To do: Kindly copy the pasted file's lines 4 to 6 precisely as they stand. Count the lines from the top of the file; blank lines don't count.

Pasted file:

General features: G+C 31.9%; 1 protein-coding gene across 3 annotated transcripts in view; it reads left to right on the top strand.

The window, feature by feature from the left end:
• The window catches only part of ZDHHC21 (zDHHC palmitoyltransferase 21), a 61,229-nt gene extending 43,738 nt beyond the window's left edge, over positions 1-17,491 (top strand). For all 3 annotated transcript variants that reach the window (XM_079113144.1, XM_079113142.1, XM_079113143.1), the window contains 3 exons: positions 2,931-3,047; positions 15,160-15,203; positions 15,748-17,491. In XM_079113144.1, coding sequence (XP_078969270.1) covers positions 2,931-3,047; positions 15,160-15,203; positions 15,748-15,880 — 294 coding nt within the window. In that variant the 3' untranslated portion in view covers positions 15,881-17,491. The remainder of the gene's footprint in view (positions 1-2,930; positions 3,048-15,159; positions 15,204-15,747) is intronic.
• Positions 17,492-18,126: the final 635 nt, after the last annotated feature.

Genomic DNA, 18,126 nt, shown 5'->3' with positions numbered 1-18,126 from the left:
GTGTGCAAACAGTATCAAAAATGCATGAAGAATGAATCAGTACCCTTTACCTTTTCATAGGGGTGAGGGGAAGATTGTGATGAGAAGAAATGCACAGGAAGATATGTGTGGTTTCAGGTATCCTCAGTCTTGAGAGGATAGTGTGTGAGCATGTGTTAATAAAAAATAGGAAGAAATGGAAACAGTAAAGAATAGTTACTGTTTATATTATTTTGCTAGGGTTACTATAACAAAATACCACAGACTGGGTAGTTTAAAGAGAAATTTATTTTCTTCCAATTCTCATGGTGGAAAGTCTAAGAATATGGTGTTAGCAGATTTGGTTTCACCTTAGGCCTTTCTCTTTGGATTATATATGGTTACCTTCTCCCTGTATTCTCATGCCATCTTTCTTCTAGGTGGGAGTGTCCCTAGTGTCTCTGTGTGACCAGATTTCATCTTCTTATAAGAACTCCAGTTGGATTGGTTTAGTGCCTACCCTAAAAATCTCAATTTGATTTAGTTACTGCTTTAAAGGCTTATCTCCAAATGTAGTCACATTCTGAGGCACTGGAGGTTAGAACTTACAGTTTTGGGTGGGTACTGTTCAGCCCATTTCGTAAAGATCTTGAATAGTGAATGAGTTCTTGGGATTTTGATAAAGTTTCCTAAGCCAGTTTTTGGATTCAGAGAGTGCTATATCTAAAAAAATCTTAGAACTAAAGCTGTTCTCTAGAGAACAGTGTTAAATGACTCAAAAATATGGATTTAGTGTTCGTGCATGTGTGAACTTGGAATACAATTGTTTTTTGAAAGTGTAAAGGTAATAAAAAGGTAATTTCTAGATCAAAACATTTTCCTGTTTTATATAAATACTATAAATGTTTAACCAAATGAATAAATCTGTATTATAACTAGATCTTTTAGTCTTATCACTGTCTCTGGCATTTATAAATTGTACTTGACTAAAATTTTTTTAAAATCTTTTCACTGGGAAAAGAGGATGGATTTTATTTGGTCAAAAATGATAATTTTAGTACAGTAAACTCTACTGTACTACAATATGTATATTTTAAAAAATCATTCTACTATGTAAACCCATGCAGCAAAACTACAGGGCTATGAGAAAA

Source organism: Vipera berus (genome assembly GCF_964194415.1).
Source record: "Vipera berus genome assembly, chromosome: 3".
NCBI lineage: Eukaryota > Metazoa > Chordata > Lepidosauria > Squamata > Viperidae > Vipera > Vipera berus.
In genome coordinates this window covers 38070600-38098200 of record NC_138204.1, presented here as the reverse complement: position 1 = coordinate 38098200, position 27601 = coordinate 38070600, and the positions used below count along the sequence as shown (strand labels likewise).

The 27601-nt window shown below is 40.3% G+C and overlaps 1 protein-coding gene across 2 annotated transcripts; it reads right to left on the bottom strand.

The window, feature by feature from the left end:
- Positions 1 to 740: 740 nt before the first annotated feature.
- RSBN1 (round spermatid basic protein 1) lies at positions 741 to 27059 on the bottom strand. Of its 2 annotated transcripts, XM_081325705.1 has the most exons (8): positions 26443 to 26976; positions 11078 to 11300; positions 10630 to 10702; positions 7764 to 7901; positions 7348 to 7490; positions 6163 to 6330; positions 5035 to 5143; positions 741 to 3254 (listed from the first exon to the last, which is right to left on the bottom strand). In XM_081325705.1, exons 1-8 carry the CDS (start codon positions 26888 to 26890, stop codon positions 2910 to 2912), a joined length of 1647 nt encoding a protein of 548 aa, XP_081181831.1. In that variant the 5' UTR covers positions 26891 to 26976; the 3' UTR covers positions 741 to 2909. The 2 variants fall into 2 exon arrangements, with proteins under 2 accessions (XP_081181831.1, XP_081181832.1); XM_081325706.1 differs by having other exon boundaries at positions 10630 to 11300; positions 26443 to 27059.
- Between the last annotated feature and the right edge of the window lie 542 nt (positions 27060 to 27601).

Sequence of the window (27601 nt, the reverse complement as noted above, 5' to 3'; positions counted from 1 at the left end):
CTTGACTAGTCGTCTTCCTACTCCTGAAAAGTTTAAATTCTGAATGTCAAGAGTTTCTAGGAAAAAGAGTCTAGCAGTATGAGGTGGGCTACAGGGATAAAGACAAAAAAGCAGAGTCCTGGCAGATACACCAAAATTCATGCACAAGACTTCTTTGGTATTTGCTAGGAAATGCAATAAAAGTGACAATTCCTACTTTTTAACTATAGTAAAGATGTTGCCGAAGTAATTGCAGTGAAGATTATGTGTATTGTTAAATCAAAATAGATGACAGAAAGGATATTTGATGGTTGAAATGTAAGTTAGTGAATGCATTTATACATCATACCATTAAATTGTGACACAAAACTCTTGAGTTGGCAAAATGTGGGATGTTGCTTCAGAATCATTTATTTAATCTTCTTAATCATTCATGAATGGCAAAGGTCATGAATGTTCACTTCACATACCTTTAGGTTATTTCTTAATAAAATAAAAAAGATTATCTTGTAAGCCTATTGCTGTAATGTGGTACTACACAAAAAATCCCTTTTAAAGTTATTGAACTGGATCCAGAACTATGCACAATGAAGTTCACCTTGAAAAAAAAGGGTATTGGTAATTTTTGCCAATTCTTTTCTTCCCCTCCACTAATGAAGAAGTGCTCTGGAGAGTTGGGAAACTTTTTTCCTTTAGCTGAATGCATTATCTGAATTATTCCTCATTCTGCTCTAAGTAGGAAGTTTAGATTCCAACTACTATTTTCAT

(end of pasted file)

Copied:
• Positions 17,492-18,126: the final 635 nt, after the last annotated feature.

Genomic DNA, 18,126 nt, shown 5'->3' with positions numbered 1-18,126 from the left:
GTGTGCAAACAGTATCAAAAATGCATGAAGAATGAATCAGTACCCTTTACCTTTTCATAGGGGTGAGGGGAAGATTGTGATGAGAAGAAATGCACAGGAAGATATGTGTGGTTTCAGGTATCCTCAGTCTTGAGAGGATAGTGTGTGAGCATGTGTTAATAAAAAATAGGAAGAAATGGAAACAGTAAAGAATAGTTACTGTTTATATTATTTTGCTAGGGTTACTATAACAAAATACCACAGACTGGGTAGTTTAAAGAGAAATTTATTTTCTTCCAATTCTCATGGTGGAAAGTCTAAGAATATGGTGTTAGCAGATTTGGTTTCACCTTAGGCCTTTCTCTTTGGATTATATATGGTTACCTTCTCCCTGTATTCTCATGCCATCTTTCTTCTAGGTGGGAGTGTCCCTAGTGTCTCTGTGTGACCAGATTTCATCTTCTTATAAGAACTCCAGTTGGATTGGTTTAGTGCCTACCCTAAAAATCTCAATTTGATTTAGTTACTGCTTTAAAGGCTTATCTCCAAATGTAGTCACATTCTGAGGCACTGGAGGTTAGAACTTACAGTTTTGGGTGGGTACTGTTCAGCCCATTTCGTAAAGATCTTGAATAGTGAATGAGTTCTTGGGATTTTGATAAAGTTTCCTAAGCCAGTTTTTGGATTCAGAGAGTGCTATATCTAAAAAAATCTTAGAACTAAAGCTGTTCTCTAGAGAACAGTGTTAAATGACTCAAAAATATGGATTTAGTGTTCGTGCATGTGTGAACTTGGAATACAATTGTTTTTTGAAAGTGTAAAGGTAATAAAAAGGTAATTTCTAGATCAAAACATTTTCCTGTTTTATATAAATACTATAAATGTTTAACCAAATGAATAAATCTGTATTATAACTAGATCTTTTAGTCTTATCACTGTCTCTGGCATTTATAAATTGTACTTGACTAAAATTTTTTTAAAATCTTTTCACTGGGAAAAGAGGATGGATTTTATTTGGTCAAAAATGATAATTTTAGTACAGTAAACTCTACTGTACTACAATATGTATATTTTAAAAAATCATTCTACTATGTAAACCCATGCAGCAAAACTACAGGGCTATGAGAAAA